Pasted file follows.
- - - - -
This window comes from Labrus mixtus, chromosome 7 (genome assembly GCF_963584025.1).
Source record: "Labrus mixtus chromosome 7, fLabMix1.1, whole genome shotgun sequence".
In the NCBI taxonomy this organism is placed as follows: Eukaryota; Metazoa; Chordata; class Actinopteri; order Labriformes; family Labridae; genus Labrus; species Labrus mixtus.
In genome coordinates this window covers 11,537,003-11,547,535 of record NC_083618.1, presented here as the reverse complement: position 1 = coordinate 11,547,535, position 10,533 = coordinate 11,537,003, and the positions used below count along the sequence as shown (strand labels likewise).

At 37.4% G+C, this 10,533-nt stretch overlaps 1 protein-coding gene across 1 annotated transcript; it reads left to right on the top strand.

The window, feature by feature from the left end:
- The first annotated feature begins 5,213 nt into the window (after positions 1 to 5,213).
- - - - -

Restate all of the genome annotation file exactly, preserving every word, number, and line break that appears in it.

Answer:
This window comes from Labrus mixtus, chromosome 7 (genome assembly GCF_963584025.1).
Source record: "Labrus mixtus chromosome 7, fLabMix1.1, whole genome shotgun sequence".
In the NCBI taxonomy this organism is placed as follows: Eukaryota; Metazoa; Chordata; class Actinopteri; order Labriformes; family Labridae; genus Labrus; species Labrus mixtus.
In genome coordinates this window covers 11,537,003-11,547,535 of record NC_083618.1, presented here as the reverse complement: position 1 = coordinate 11,547,535, position 10,533 = coordinate 11,537,003, and the positions used below count along the sequence as shown (strand labels likewise).

At 37.4% G+C, this 10,533-nt stretch overlaps 1 protein-coding gene across 1 annotated transcript; it reads left to right on the top strand.

The window, feature by feature from the left end:
- The first annotated feature begins 5,213 nt into the window (after positions 1 to 5,213).